Natural environments, however, are rarely homogeneous and well mixed. Feast or famine, where long periods of starvation are mediated by short bursts of population growth, is a more accurate description of the conditions encountered by bacteria in the wild. Furthermore, natural environments are spatially heterogeneous, and different species are usually competing for space and nutrient resources. In this paper, we use a microfluidic device to recreate the feast-or-famine and heterogeneous aspects of natural environments to study the competition between wild-type and GASP mutant strains of bacteria.

The microfluidic device used, shown in Fig. 1 A, is fundamentally different from other cell culture systems, such as chemostats and test tubes. Each device consists of 85 microhabitat patches (MHPs) along a line, each of which is 100 by 100 by 8 μm in size, linked by 5-μm-wide and 50-μm-long inter-MHP channels. Cells retain their ability to swim and can migrate between MHPs. Each MHP can harbor approximately 15,000 cells, assuming a cell size of 0.6 μm3 (19) and a very loose packing fraction of slightly more than 10%. Comparing this to E. coli cells at an optical density at 600 nm (OD600) of 1, where 1 ml contains approximately 109 cells, we would get only 80 cells per MHP. In fact, cells inside our MHP system reach densities close to those of the intestinal microbiota (1011 cells/ml [9]).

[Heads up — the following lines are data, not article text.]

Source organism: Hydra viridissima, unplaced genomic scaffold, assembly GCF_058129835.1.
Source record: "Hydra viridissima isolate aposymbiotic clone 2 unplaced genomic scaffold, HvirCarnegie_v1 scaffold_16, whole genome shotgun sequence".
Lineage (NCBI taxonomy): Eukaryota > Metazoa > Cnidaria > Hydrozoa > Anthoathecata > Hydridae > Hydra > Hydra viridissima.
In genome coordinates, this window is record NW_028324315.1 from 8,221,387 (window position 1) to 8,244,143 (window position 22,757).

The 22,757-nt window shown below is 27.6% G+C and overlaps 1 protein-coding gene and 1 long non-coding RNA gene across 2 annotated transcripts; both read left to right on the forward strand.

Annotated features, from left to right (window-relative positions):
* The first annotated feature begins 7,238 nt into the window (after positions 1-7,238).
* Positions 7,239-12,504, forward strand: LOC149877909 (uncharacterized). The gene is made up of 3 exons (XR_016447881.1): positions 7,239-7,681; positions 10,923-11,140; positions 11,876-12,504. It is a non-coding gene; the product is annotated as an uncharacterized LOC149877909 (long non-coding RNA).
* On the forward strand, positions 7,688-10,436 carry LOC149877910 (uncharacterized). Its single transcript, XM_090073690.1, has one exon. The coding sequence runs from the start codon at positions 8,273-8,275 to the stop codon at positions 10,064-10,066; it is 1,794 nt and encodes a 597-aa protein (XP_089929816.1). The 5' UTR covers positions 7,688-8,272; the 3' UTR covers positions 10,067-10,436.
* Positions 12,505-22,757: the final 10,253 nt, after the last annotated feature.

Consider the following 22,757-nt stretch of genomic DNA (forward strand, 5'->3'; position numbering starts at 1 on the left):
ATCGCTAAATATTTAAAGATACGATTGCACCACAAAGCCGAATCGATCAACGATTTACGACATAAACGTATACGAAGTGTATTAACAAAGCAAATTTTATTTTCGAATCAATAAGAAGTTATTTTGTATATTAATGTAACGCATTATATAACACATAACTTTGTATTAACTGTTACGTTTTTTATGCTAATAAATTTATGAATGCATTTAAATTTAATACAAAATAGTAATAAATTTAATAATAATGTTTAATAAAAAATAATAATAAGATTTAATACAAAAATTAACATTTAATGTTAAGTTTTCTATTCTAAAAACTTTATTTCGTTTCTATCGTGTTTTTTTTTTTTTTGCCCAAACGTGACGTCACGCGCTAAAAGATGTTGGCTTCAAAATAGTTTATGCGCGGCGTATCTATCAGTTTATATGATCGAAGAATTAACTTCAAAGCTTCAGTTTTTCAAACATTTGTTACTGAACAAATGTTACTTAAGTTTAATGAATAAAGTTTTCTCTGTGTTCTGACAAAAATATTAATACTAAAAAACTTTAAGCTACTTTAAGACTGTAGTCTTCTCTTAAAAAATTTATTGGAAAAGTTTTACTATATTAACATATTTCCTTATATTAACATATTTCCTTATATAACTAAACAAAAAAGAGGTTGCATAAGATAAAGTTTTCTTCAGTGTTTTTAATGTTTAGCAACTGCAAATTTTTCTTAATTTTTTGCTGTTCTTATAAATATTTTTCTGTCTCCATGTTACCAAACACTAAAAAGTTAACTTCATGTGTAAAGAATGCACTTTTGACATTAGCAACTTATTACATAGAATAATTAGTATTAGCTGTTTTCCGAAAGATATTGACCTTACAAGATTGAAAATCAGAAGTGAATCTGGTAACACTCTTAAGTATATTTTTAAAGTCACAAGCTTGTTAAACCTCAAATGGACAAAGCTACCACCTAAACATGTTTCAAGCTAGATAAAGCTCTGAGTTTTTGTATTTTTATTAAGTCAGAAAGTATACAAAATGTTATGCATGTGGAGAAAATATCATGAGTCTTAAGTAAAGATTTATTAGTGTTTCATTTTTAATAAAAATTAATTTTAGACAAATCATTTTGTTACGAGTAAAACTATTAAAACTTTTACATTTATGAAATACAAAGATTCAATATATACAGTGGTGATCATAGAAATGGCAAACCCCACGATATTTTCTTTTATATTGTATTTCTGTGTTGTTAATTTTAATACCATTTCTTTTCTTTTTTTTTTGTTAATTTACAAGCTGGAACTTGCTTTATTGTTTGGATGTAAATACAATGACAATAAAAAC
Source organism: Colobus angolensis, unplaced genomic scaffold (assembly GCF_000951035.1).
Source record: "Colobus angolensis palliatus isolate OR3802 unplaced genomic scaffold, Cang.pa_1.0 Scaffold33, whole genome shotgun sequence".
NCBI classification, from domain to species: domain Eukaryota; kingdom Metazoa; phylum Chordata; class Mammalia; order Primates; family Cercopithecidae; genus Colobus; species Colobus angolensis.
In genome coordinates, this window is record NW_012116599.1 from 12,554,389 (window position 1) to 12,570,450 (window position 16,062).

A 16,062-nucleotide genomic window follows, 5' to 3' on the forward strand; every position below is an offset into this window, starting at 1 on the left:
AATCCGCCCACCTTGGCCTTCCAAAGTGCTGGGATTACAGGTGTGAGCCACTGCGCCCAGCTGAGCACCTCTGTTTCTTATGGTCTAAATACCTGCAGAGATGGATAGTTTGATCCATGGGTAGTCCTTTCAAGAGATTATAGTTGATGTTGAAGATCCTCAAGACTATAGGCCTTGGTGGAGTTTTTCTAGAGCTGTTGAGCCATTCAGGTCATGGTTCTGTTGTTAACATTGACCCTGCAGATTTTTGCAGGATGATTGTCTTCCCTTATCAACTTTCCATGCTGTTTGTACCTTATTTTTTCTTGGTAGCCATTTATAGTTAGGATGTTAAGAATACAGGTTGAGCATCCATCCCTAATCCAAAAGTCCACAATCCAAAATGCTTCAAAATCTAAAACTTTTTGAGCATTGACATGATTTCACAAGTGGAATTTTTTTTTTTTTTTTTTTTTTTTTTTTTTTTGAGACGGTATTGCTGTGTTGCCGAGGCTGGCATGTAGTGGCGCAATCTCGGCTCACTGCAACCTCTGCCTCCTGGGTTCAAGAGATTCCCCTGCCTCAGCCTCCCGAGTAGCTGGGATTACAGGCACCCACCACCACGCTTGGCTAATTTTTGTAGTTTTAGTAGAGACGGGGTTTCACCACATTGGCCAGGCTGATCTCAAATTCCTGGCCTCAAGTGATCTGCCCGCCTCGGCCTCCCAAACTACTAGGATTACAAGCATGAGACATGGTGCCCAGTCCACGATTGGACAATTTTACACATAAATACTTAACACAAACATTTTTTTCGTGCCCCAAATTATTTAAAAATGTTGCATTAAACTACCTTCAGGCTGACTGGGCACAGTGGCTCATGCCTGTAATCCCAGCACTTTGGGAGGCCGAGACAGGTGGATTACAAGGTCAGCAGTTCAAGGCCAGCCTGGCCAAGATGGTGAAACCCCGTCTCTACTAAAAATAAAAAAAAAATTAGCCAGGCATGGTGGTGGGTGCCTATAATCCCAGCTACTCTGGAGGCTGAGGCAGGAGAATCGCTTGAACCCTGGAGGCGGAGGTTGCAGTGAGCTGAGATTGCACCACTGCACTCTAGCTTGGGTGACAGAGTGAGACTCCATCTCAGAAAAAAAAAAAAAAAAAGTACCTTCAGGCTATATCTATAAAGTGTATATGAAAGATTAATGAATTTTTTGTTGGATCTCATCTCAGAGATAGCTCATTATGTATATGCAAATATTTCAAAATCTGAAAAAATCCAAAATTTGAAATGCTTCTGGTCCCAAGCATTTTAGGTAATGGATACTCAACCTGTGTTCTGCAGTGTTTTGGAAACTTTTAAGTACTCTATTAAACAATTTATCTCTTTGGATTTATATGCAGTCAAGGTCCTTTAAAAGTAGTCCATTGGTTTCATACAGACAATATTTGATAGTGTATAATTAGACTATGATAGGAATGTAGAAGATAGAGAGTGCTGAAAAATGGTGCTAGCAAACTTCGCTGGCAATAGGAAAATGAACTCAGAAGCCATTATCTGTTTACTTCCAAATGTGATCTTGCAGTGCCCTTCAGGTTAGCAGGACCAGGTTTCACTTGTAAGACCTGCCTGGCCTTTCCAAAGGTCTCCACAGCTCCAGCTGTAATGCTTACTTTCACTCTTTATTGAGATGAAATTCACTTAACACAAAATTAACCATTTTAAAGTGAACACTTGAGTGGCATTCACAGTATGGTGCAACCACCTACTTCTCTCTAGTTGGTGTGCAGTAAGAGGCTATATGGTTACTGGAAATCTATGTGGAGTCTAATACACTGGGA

Fig. 1.
(A) Two strains of Escherichia coli compete inside a microhabitat patch (MHP) system. The MHPs are 100 by 100 by 8 μm in size, and every other chamber has access to nutrient. A linear series of 85 such chambers is microfabricated in silicon. The ...

Nutrients can diffuse into the MHPs from reservoirs of Luria-Bertani (LB) broth on each side of the MHP array through 250-nm-deep nanoslits, shown in yellow in Fig. 1A. Nutrient and waste, but not the cells, can diffuse in and out of each MHP through the nanoslits; unlike chemostats, no cells are removed from the system. We impose a high level of spatial heterogeneity on the bacterial populations by restricting the amount of nutrient reaching each MHP. The percentages of nanoslits vary from 100% open in one MHP to 0% open in the next. We refer to the former as nutrient rich (NR) and the latter as nutrient poor (NP). Since each NP MHP is surrounded by two NR MHPs, waste and conditioned medium can diffuse from the NR into the NP MHPs through the inter-MHP channels. We thus expect the nutrient composition of the NP regions to be closer to that of conditioned medium than rich medium.